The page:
Sawmill Slough Preserve at University of North Florida (UNF)

I had been dissuaded from visiting Sawmill Slough Preserve. The University of North Florida web site warns that people should hike in pairs, and a sign at the trailhead reiterates this. However, I started on the trail at 9:15 on a Sunday morning, and there were already many cars in the lot. A short distance onto the trail I came across a family with small children. One wouldn’t find themselves alone long in the event of an emergency.

There were unsafe bridges, which were closed. One spanned a lake; another, at the southern end of the park, crossed a stream.


I tested the remaining boards at the stream crossing. All were severely rotted and some would slide underfoot. Even the telephone-pole support beams appeared untrustworthy. I had to concur with the sign – Extremely Dangerous!

Normally, I would have turned back, but I had waterproof shoe covers in my pack that I’ve been wanting to try.

I took a look at the stream. The water was crystal clear and, probing the bottom with a stick, the bottom proved sandy rather than muddy. I leaned against a tree and slipped on my mini-waders.

During the last step or two, the water threatened to exceed my 15 inches of protection, but I managed to get across with only a few drops flecking my knees. The experience reminded me why I carry a pack and come prepared.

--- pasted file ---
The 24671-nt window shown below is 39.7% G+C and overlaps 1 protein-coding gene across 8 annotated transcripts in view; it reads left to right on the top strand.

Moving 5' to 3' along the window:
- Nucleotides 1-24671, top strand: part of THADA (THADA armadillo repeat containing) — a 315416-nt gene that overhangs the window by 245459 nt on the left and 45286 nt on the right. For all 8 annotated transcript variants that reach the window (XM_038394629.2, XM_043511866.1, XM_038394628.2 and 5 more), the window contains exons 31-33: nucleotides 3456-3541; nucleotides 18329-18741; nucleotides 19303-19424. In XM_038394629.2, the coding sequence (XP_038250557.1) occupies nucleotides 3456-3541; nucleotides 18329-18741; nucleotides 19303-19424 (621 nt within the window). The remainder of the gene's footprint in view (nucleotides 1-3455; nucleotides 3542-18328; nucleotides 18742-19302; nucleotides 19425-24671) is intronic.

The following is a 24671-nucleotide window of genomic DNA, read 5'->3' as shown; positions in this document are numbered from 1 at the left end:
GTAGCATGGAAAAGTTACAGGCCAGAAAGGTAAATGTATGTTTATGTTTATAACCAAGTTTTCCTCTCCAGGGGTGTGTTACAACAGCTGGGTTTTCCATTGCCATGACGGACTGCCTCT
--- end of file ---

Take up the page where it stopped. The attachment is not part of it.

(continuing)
The only other part of the experience that concerned me was that water levels are high right now, and many trails were immediately edged by water (of course, “slough” is another word for “swamp”). And where there is water, there are snakes and alligators.

While walking around the lake, I saw places where alligators might habitually drag themselves from the water, but today I saw no wildlife other than insects and songbirds.

Yellow-sided skimmer (Libellula flavida) female.
I also saw males, which are a solid pale-gray,
making them nearly invisible among vegetation.

Road noise was noticeable throughout the park, but the scenery was so engaging that I often failed to notice it.


Although dogs are not permitted on the trail, there are always individuals who ignore the rules. Today I met a middle-aged couple with a tiny leashed dog. A group of college students was accompanied by a white terrier, which ran up to me unrestrained.

When I saw the unleashed dog, I readied  my finger on the button of my recently-purchased ultrasonic dog deterrent, which blasts dogs with a confusing sound but does no permanent injury to the animal. So far, only off-leash dogs have threatened me on trails, so I come prepared with increasing levels of protection – ultrasonic device; pepper spray; knife.

There are several intersecting trails, which means hikers can extend or shorten their walks as desired.


During the week, there is a fee to park in the lot. Parking is free on Saturday and Sunday, but on these days the restrooms are locked.

Benches and picnic tables are scattered throughout the grounds.

Published by cafsamsel

Carol Fullerton-Samsel is a nearly-native Floridian who lives with her husband of 25 years and three rescue animals. She has a passion for day-hiking and nature, and also enjoys writing. Be sure to visit the TenPaths YouTube channel, which is still in its infancy.

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